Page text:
[1] A lawyer should hold property of others with the care required of a professional fiduciary. Securities should be kept in a safe deposit box, except when some other form of safekeeping is warranted by special circumstances. All property which is the property of clients or third persons, including prospective clients, must be kept separate from the lawyer's business and personal property and, if monies, in one or more trust accounts. Separate trust accounts may be warranted when administering estate monies or acting in similar fiduciary capacities. A lawyer should maintain on a current basis books and records in accordance with generally accepted accounting practice and comply with any recordkeeping rules established by law or court order. See Supreme Court Rules 43(i) and 44.

[2] While normally it is impermissible to commingle the lawyer's own funds with client funds, paragraph (b) provides that it is permissible when necessary to pay bank service charges on that account. Accurate records must be kept regarding which part of the funds are the lawyer's.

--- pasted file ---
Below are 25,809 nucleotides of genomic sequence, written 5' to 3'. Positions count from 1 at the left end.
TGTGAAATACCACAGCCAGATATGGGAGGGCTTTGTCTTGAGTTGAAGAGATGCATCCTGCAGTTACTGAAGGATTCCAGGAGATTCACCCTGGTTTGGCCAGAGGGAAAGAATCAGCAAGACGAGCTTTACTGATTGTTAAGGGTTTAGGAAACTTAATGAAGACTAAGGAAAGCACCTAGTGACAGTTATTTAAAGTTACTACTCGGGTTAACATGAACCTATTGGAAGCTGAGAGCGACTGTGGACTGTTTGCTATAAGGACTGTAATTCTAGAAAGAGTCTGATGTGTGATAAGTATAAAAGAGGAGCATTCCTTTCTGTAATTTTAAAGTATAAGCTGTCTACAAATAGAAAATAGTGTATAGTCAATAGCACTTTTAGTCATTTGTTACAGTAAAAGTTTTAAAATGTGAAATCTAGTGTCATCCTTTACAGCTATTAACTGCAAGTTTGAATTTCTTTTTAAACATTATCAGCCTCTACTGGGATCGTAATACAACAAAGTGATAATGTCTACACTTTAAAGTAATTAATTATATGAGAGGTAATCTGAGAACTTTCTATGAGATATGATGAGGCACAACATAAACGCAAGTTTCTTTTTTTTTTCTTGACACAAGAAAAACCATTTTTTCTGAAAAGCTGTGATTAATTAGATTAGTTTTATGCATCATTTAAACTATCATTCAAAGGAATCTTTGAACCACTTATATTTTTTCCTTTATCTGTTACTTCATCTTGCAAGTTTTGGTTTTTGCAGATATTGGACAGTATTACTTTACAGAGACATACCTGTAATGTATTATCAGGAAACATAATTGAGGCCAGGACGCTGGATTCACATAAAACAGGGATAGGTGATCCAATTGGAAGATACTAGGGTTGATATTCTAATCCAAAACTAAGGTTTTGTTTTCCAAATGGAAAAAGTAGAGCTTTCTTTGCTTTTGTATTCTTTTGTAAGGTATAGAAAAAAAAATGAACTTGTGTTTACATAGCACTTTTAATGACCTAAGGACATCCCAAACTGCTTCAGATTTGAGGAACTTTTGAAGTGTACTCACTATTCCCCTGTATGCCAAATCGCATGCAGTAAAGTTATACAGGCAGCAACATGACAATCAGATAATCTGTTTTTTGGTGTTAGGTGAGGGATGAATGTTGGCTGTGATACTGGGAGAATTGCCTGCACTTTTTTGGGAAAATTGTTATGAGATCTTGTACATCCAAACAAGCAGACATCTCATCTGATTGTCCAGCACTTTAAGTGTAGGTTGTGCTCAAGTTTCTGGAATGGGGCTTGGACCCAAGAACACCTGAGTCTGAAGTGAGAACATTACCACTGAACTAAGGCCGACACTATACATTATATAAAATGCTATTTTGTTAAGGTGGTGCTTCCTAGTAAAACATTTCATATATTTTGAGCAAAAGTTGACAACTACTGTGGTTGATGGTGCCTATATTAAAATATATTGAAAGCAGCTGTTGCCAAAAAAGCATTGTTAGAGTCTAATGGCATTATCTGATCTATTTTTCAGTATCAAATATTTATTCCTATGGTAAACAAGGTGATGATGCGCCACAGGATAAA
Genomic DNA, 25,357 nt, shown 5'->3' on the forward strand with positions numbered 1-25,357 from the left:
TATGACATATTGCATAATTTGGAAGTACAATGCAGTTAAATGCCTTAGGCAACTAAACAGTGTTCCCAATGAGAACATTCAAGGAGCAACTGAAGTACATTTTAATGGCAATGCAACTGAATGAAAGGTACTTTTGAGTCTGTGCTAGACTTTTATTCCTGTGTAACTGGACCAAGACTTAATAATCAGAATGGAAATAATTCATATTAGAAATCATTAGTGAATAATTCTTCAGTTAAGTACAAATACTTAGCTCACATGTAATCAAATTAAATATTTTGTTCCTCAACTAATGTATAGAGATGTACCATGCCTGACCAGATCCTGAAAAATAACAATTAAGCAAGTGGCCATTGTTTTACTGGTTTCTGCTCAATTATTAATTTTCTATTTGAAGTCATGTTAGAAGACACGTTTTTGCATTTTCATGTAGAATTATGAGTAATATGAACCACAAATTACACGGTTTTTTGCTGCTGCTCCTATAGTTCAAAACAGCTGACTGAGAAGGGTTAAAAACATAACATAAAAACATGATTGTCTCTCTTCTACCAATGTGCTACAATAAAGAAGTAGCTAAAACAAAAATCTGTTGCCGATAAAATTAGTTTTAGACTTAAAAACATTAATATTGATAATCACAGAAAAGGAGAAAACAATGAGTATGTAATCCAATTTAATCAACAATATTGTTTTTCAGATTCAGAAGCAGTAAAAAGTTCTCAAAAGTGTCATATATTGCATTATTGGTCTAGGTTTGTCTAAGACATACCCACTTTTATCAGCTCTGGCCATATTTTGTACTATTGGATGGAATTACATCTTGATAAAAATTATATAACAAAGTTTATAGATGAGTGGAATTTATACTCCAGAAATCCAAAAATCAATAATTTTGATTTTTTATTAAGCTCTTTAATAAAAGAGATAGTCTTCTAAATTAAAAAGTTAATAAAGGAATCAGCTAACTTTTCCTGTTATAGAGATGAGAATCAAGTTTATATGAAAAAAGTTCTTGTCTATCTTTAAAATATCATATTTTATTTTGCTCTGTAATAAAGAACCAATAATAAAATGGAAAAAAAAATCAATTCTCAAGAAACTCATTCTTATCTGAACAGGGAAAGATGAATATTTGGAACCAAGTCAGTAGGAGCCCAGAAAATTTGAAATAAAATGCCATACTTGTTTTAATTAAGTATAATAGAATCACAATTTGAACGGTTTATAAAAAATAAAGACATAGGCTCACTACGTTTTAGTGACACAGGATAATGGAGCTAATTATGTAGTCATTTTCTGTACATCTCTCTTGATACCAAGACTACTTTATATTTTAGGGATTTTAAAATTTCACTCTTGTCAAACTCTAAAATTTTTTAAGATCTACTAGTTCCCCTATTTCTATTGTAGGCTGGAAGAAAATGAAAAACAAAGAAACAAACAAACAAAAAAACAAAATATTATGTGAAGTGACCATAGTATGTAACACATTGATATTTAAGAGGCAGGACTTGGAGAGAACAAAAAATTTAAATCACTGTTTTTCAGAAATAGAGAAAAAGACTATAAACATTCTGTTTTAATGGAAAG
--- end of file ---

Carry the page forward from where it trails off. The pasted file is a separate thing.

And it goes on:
[3] Lawyers often receive funds from which the lawyer's fee will be paid. The lawyer is not required to remit to the client funds that the lawyer reasonably believes represent fees owed. However, a lawyer may not hold funds to coerce a client into accepting the lawyer's contention. The disputed portion of the funds must be kept in a trust account and the lawyer should suggest means for prompt resolution of the dispute, such as arbitration. The undisputed portion of the funds shall be promptly distributed.

[4] [Effective December 1, 2004] The Rule also recognizes that third parties may have just claims against specific funds or other property in a lawyer's custody, such as a client's creditor who has a lien on funds recovered in a personal injury action. A lawyer may have a duty under applicable law to protect such third-party claims against wrongful interference by the client. In such cases, when the third-party claim has become a matured legal or equitable claim, and unless distribution is otherwise allowed under this rule, the lawyer must refuse to surrender the property to the client until the claims are resolved. In addition to the procedures described in this rule, when there are substantial grounds for dispute as to the person entitled to the funds, the lawyer may file an action to have a court resolve the dispute. [As amended effective January 1, 2014]